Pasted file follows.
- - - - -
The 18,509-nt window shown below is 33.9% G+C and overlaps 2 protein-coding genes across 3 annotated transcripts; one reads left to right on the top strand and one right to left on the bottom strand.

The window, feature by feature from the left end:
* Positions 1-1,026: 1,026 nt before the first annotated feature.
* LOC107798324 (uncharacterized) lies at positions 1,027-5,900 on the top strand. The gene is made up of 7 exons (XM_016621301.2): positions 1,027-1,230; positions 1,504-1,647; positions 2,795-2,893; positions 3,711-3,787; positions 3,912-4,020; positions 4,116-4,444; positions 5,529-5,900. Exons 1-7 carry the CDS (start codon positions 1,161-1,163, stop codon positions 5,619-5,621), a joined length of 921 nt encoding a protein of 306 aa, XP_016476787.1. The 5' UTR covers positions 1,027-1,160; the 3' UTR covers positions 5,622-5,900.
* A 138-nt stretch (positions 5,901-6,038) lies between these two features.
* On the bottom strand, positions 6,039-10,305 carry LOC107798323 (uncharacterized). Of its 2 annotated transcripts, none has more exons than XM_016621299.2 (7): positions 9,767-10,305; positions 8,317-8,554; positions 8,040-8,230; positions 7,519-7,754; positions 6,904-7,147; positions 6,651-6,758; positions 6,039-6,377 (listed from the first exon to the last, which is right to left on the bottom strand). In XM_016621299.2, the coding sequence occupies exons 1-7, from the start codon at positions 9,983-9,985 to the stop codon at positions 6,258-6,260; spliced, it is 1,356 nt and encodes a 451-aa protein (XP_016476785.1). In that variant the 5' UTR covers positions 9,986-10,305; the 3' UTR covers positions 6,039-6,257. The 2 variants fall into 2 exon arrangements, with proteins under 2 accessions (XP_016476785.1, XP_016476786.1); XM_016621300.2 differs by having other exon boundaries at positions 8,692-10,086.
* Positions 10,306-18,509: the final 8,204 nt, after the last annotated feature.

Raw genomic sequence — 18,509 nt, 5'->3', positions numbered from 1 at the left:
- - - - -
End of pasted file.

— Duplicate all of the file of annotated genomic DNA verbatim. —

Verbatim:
The 18,509-nt window shown below is 33.9% G+C and overlaps 2 protein-coding genes across 3 annotated transcripts; one reads left to right on the top strand and one right to left on the bottom strand.

The window, feature by feature from the left end:
* Positions 1-1,026: 1,026 nt before the first annotated feature.
* LOC107798324 (uncharacterized) lies at positions 1,027-5,900 on the top strand. The gene is made up of 7 exons (XM_016621301.2): positions 1,027-1,230; positions 1,504-1,647; positions 2,795-2,893; positions 3,711-3,787; positions 3,912-4,020; positions 4,116-4,444; positions 5,529-5,900. Exons 1-7 carry the CDS (start codon positions 1,161-1,163, stop codon positions 5,619-5,621), a joined length of 921 nt encoding a protein of 306 aa, XP_016476787.1. The 5' UTR covers positions 1,027-1,160; the 3' UTR covers positions 5,622-5,900.
* A 138-nt stretch (positions 5,901-6,038) lies between these two features.
* On the bottom strand, positions 6,039-10,305 carry LOC107798323 (uncharacterized). Of its 2 annotated transcripts, none has more exons than XM_016621299.2 (7): positions 9,767-10,305; positions 8,317-8,554; positions 8,040-8,230; positions 7,519-7,754; positions 6,904-7,147; positions 6,651-6,758; positions 6,039-6,377 (listed from the first exon to the last, which is right to left on the bottom strand). In XM_016621299.2, the coding sequence occupies exons 1-7, from the start codon at positions 9,983-9,985 to the stop codon at positions 6,258-6,260; spliced, it is 1,356 nt and encodes a 451-aa protein (XP_016476785.1). In that variant the 5' UTR covers positions 9,986-10,305; the 3' UTR covers positions 6,039-6,257. The 2 variants fall into 2 exon arrangements, with proteins under 2 accessions (XP_016476785.1, XP_016476786.1); XM_016621300.2 differs by having other exon boundaries at positions 8,692-10,086.
* Positions 10,306-18,509: the final 8,204 nt, after the last annotated feature.

Raw genomic sequence — 18,509 nt, 5'->3', positions numbered from 1 at the left: